A wider focus on conviction and sentencing produces similar results that racism is a major problem in the American criminal judicial system. Racial disparities in sentencing arose from the disproportionate representation of minorities in official criminal records (Walker et al., 2011). For instance, an analysis of cases in Los Angeles County showed that cases against the blacks and Hispanics are more likely to be prosecuted that those against the whites. These findings create a need to correct racism in judicial system because it is contradicting the ruling of the Supreme Court that factors such as race and religion should not influence the decision to make prosecutions (Barak et al., 2014). In addition, the failure to correct racism in the judicial system will increase the rate of incarceration for different racial groups. For instance, the number on non-white inmates is likely to increase and not because they are more involved in criminal activities but because they were sentenced on racial basis (Clear et al., 2012).

Racial discrimination is one of the possible reasons for the increase in number of non-white inmates. For example, perceptions of threats from particular communities influence the design of crime control policies (Barak et al., 2014). This explains why the non-whites were sentenced to imprisonment oftener in counties with large minority populations. In other words, the threat from the minority groups is considered to be more dangerous than that from the majorities. However, these are mere representation of racism because it is not always the case that the poor and the underclass are more likely to be a threat to the elites. Therefore, these perceptions call on to the importance of eliminating racism in the administration of justice (Clear et al., 2012). In the essence, targeting offenders with particular lifestyles and in locations that are associated with minorities will continue subjecting the non-whites to unfair treatment in the American criminal judicial system. For instance, the police will be less concerned with crimes that occur within the black communities. However, they will respond proactively when the African Americans commit crimes against the white population (Gabbidon & Greene, 2013).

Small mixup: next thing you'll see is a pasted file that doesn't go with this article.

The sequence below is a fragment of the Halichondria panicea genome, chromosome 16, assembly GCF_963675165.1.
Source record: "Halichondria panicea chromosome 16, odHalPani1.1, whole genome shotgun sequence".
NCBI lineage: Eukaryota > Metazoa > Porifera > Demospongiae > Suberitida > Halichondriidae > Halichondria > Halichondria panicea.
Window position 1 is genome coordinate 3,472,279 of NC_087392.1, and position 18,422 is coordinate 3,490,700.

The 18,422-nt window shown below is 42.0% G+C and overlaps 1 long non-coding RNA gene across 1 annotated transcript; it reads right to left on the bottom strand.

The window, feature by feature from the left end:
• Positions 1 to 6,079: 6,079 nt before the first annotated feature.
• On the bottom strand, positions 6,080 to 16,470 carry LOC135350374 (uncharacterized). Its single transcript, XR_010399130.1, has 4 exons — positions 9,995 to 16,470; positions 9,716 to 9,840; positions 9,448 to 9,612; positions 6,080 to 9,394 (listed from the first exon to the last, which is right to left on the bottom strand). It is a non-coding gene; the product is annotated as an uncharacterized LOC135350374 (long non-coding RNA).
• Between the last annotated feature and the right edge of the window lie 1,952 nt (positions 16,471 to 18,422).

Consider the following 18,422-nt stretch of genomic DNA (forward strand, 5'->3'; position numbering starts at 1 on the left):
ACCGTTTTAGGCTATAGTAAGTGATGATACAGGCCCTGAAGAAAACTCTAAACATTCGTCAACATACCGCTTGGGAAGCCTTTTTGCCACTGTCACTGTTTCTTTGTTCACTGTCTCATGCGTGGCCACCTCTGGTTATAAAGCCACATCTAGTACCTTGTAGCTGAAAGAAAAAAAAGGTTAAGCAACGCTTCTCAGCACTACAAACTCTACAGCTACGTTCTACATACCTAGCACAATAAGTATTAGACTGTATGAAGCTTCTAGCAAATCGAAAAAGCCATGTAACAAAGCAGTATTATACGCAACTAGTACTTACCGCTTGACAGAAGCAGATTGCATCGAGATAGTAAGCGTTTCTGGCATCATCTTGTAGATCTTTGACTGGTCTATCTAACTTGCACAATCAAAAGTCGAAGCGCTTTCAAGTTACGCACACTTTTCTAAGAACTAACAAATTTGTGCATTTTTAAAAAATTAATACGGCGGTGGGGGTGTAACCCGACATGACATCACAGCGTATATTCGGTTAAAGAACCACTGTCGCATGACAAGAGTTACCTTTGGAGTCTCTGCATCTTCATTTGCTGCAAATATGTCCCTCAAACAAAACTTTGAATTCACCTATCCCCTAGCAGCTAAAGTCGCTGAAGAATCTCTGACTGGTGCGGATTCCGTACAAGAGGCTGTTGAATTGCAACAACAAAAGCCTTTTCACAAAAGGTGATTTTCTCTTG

In conclusion, the American criminal justice system has the mandate to address issues of crimes and justice. It is involved in minimizing and controlling crimes. However, despite the responsibility, there are issues that need to be corrected because they undermine the fairness in the judicial system. Racism is one of the major problems that should be eliminated completely. Firstly, it influences the decision of the police officers when making arrests. They are likely to use force and other threatening tactics when dealing with suspects from the minority groups. Secondly, in the war against drugs, the blacks are more likely to be arrested than the whites although they are less involved in the delivery of more than one drug. Finally, the number of inmates from the minority groups is likely to continue increasing because of racial discrimination. In the emphasis, suspects from the minorities are perceived to be more dangerous and thus they are likely to get longer sentences.